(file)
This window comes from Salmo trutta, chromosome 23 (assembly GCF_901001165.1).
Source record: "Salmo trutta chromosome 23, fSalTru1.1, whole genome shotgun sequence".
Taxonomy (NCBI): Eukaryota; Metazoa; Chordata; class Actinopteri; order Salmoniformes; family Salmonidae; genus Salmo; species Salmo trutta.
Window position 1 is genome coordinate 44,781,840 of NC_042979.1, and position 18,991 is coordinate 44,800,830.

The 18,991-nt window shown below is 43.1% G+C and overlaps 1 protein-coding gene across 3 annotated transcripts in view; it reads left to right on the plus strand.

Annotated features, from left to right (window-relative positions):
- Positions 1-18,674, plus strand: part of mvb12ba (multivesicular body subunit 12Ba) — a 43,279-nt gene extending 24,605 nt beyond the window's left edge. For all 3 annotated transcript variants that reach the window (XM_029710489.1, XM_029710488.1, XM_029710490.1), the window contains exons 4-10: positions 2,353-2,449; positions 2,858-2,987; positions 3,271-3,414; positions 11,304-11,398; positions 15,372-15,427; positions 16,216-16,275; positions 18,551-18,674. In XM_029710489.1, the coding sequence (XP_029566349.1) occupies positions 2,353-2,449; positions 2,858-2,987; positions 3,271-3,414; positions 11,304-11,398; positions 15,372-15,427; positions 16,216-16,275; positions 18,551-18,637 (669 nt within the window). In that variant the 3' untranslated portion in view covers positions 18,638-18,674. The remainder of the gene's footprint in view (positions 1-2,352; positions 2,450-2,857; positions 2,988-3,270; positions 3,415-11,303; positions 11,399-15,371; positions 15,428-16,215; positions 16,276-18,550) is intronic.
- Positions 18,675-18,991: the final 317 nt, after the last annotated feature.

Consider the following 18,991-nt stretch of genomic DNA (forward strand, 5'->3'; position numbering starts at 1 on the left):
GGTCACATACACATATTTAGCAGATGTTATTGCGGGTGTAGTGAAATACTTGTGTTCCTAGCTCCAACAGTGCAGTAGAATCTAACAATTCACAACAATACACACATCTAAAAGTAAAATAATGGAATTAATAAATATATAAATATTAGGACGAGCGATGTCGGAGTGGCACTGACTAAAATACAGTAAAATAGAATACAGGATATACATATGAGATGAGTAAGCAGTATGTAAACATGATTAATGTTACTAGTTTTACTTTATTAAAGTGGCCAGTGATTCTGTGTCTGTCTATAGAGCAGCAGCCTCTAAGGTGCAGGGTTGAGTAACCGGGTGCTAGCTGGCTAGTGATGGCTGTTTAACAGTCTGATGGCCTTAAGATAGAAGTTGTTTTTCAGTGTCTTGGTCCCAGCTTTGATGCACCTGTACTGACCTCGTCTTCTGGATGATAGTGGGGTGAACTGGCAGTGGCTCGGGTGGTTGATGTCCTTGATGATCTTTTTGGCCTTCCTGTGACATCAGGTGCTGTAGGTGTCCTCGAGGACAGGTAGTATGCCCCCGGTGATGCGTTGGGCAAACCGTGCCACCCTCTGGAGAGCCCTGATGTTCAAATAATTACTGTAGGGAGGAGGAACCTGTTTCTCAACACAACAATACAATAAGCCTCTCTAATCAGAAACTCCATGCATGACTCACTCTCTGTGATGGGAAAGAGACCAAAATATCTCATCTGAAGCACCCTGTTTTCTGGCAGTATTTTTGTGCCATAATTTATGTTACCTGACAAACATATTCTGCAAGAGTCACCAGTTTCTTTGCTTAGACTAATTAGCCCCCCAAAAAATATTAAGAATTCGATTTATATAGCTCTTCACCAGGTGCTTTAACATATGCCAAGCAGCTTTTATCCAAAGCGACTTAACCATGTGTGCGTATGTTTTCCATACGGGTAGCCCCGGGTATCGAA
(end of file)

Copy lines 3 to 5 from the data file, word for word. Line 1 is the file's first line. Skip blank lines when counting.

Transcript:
Taxonomy (NCBI): Eukaryota; Metazoa; Chordata; class Actinopteri; order Salmoniformes; family Salmonidae; genus Salmo; species Salmo trutta.
Window position 1 is genome coordinate 44,781,840 of NC_042979.1, and position 18,991 is coordinate 44,800,830.

The 18,991-nt window shown below is 43.1% G+C and overlaps 1 protein-coding gene across 3 annotated transcripts in view; it reads left to right on the plus strand.